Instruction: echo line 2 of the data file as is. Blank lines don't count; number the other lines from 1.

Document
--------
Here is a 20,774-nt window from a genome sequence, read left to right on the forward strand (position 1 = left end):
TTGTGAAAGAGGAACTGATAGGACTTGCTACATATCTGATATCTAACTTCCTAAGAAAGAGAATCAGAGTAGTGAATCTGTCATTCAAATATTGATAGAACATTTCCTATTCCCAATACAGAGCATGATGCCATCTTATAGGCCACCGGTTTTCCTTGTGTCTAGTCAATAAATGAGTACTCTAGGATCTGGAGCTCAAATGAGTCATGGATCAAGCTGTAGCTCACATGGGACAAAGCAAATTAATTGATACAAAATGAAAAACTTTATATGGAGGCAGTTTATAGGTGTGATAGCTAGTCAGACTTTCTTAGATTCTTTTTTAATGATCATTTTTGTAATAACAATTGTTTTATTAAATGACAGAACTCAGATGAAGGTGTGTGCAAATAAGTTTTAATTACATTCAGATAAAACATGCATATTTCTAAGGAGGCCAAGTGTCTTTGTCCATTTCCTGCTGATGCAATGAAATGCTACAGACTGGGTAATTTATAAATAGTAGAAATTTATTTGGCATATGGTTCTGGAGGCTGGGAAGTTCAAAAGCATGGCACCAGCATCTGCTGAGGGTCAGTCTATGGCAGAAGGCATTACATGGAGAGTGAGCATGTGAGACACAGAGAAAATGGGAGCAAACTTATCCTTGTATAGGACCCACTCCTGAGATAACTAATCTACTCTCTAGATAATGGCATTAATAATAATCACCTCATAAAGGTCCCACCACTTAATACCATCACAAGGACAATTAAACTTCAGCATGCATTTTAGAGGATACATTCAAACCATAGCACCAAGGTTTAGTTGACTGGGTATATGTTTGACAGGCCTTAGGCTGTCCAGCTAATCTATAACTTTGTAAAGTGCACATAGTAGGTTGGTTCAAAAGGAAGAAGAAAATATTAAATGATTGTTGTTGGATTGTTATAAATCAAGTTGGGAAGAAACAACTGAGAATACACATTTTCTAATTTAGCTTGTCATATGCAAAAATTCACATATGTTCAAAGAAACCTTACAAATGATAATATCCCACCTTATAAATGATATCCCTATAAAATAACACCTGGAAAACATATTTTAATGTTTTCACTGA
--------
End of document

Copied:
TTGTGAAAGAGGAACTGATAGGACTTGCTACATATCTGATATCTAACTTCCTAAGAAAGAGAATCAGAGTAGTGAATCTGTCATTCAAATATTGATAGAACATTTCCTATTCCCAATACAGAGCATGATGCCATCTTATAGGCCACCGGTTTTCCTTGTGTCTAGTCAATAAATGAGTACTCTAGGATCTGGAGCTCAAATGAGTCATGGATCAAGCTGTAGCTCACATGGGACAAAGCAAATTAATTGATACAAAATGAAAAACTTTATATGGAGGCAGTTTATAGGTGTGATAGCTAGTCAGACTTTCTTAGATTCTTTTTTAATGATCATTTTTGTAATAACAATTGTTTTATTAAATGACAGAACTCAGATGAAGGTGTGTGCAAATAAGTTTTAATTACATTCAGATAAAACATGCATATTTCTAAGGAGGCCAAGTGTCTTTGTCCATTTCCTGCTGATGCAATGAAATGCTACAGACTGGGTAATTTATAAATAGTAGAAATTTATTTGGCATATGGTTCTGGAGGCTGGGAAGTTCAAAAGCATGGCACCAGCATCTGCTGAGGGTCAGTCTATGGCAGAAGGCATTACATGGAGAGTGAGCATGTGAGACACAGAGAAAATGGGAGCAAACTTATCCTTGTATAGGACCCACTCCTGAGATAACTAATCTACTCTCTAGATAATGGCATTAATAATAATCACCTCATAAAGGTCCCACCACTTAATACCATCACAAGGACAATTAAACTTCAGCATGCATTTTAGAGGATACATTCAAACCATAGCACCAAGGTTTAGTTGACTGGGTATATGTTTGACAGGCCTTAGGCTGTCCAGCTAATCTATAACTTTGTAAAGTGCACATAGTAGGTTGGTTCAAAAGGAAGAAGAAAATATTAAATGATTGTTGTTGGATTGTTATAAATCAAGTTGGGAAGAAACAACTGAGAATACACATTTTCTAATTTAGCTTGTCATATGCAAAAATTCACATATGTTCAAAGAAACCTTACAAATGATAATATCCCACCTTATAAATGATATCCCTATAAAATAACACCTGGAAAACATATTTTAATGTTTTCACTGA